It seems that wool beads are becoming more and more popular. Although I do sell a variety of wool beads and handmade supplies in my Etsy shop, you can easily make your own wool beads. This post is not a tutorial on how to make wool beads because, quite frankly, there are many, many places to find step by step instructions for that. Simply type in "wool beads" or "felt beads" on any search engine to find several good sources with complete instructions for making the beads. Rather, this post is filled with a few tips to make your wool beads better and to make the process of felting them a little easier for you. These tips are just little things that I've learned along the way after making literally hundreds (if not thousands) of wool beads.
First of all, there are a few types of wool beads and ways to make them. I'll be referring to both roll or sushi beads as seen in the first set of photos and also plain round or ball beads as seen in the second set of photos. Roll or sushi beads are made through the wet felting technique with layers of colored wool rolled together while round or ball beads are made through either wet felting or needle felting (dry felting) with wool fibers matted together to form the ball shape. I actually use a combination of both techniques, wet and dry felting, for most of my wool bead making. As you will see in some of my list of tips, I find that using a combination of techniques gives me more control over the outcome and also speeds up the bead making process. As I stated in the previous paragraph, please do an internet search to find complete instructions for wool bead making as well as more information about wet felting and needle felting techniques.
Now on to the tips . . . I've done my very best to give you some helpful tips about wool bead making that I've learned along the way. Please feel free to experiment and add your own personal touch to any of my suggestions. Also, if you have a great suggestion or tip to add, please leave a comment about it. I'm always looking for new ways to make the process of wool bead making go a little faster or easier, or just produce a better quality bead.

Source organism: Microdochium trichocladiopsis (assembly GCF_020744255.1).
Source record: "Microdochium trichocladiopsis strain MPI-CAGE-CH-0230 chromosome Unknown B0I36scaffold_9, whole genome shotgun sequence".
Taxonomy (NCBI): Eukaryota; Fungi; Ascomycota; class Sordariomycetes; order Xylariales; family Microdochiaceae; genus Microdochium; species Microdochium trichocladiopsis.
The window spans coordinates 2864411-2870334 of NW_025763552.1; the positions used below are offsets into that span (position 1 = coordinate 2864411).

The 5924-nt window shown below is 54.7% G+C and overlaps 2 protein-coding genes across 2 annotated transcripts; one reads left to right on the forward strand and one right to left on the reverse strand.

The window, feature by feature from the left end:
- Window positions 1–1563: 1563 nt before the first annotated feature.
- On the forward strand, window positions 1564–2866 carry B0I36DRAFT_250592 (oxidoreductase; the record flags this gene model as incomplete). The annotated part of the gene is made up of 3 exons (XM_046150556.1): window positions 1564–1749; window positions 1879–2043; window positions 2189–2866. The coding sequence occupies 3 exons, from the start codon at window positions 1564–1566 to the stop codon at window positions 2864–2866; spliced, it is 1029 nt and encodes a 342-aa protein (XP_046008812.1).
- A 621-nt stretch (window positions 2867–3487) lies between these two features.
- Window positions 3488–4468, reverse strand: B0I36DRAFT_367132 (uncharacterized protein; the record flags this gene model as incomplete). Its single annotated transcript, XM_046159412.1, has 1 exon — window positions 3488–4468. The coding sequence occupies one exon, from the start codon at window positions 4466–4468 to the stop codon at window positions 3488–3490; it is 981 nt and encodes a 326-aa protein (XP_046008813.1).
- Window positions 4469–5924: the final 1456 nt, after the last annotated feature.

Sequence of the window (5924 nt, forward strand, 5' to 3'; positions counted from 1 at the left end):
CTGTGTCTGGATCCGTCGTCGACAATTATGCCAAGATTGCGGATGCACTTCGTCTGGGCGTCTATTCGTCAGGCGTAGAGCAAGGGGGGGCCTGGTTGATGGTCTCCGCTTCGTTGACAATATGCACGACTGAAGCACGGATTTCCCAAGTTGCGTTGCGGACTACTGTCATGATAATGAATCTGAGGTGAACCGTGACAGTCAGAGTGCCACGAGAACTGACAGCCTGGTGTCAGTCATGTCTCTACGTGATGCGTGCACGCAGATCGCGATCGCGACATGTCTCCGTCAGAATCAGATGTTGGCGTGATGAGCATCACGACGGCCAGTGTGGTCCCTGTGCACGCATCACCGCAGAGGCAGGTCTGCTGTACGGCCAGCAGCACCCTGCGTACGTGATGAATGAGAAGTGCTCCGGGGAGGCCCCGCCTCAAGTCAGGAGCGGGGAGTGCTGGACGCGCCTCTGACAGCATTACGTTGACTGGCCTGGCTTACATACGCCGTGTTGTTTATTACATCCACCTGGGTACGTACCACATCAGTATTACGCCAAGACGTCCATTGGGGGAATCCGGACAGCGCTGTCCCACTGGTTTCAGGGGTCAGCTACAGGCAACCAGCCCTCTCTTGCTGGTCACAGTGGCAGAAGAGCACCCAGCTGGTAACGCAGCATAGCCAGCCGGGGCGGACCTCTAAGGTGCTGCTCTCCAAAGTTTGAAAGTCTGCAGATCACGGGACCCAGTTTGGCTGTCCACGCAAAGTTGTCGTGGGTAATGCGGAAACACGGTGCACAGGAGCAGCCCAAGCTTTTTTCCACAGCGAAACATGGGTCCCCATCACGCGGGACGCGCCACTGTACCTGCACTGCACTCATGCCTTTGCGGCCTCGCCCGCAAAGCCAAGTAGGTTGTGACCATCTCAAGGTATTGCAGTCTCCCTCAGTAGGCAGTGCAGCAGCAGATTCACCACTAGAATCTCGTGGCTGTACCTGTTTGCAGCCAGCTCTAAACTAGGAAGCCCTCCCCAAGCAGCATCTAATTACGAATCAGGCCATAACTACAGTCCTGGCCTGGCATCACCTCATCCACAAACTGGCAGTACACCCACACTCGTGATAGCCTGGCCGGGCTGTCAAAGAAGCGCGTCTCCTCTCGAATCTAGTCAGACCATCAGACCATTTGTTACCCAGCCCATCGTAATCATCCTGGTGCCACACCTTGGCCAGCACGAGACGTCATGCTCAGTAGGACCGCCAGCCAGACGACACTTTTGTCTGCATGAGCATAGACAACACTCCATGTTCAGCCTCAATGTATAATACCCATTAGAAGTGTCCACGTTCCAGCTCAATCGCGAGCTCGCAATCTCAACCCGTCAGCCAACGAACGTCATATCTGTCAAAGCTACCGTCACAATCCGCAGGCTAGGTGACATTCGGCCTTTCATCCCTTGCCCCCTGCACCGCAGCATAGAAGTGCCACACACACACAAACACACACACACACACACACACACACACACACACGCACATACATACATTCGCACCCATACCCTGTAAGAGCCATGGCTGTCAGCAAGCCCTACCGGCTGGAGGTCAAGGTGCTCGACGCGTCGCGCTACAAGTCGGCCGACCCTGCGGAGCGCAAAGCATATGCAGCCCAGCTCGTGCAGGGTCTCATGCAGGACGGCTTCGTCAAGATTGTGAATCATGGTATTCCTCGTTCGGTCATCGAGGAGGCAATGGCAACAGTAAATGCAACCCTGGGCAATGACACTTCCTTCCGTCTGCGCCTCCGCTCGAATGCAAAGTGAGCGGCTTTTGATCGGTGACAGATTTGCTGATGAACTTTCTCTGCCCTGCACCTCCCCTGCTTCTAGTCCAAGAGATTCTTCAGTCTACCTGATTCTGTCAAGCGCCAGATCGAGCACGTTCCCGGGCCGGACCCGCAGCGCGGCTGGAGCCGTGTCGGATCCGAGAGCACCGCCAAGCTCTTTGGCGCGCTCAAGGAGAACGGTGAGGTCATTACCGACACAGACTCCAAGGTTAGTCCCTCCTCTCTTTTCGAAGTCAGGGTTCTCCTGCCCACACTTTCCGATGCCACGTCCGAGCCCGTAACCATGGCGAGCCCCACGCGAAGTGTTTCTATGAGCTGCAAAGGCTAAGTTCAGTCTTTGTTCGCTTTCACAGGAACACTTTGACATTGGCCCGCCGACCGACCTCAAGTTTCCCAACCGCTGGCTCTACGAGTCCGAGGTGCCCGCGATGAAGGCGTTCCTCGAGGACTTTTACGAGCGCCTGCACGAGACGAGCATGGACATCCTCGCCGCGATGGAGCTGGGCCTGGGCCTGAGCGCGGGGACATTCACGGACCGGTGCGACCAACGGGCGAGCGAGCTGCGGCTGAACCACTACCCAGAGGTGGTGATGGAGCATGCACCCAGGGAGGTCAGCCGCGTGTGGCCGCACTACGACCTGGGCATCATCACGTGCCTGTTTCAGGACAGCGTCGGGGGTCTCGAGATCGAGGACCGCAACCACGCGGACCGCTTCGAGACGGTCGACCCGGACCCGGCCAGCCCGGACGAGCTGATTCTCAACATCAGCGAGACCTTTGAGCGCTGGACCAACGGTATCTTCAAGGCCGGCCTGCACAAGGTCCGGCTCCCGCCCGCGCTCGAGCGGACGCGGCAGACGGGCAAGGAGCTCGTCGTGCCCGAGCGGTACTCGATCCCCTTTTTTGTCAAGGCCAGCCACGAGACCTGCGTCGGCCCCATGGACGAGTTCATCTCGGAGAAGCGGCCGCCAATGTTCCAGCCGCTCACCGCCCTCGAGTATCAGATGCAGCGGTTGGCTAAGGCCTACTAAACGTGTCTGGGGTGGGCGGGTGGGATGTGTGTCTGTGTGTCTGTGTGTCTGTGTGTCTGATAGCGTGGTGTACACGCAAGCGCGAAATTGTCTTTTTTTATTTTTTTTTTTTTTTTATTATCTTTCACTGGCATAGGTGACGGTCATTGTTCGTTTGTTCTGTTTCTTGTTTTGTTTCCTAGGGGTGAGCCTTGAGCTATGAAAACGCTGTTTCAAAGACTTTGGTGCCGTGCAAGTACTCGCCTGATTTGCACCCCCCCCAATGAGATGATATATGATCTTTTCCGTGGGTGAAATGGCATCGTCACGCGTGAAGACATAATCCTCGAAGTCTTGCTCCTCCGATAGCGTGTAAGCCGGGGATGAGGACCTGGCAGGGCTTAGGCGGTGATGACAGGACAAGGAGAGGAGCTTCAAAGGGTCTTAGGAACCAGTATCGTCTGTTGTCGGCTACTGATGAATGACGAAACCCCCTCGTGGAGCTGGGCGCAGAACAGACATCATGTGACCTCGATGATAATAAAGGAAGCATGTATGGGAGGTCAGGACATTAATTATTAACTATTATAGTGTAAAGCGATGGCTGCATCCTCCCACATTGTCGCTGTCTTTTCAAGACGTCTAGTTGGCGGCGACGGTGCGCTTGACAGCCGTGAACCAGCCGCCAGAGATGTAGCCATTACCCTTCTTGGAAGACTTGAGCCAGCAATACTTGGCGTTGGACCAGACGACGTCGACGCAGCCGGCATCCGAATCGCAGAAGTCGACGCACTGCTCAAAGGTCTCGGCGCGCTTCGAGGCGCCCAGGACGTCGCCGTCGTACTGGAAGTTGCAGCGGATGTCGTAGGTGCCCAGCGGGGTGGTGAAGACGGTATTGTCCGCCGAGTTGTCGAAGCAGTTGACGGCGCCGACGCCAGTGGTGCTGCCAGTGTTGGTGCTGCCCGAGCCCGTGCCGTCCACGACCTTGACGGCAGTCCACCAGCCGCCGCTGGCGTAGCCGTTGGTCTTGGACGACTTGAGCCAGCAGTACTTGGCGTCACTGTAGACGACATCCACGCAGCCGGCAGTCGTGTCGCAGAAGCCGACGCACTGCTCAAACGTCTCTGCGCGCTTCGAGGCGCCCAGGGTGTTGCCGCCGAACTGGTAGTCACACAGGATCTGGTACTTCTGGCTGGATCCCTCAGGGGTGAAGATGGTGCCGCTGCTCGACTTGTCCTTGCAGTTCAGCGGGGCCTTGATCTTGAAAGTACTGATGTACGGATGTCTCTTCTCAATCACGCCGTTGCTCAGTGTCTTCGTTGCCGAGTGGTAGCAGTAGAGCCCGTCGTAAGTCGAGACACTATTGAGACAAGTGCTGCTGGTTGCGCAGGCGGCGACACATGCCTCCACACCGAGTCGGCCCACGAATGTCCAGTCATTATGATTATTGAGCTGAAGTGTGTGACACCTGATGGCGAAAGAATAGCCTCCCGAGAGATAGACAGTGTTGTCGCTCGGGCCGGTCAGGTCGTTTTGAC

Tips for making the process a little easier and faster:
- If you plan to make several round or ball beads in one or many colors, it saves time if you measure your wool ahead of time, or section the wool off into small piles with one pile designated per bead. This also makes it easier to achieve similar size beads in the end.
- For both ball and roll beads, I recommend lightly needle felting each before wet felting them as the final stage. It may seem like it would take longer to do both, but it actually saves you time on the more strenuous part, wet felting. By needle felting the shape first, it also allows for less lumps and a smoother textured bead all over in the end.
- Don't try to felt too many beads at one time manually. I've found that it is better to felt beads in batches while dividing the work into different stages if you use a combination of needle felting and wet felting. This makes is less physically and mentally strenuous and much more fun.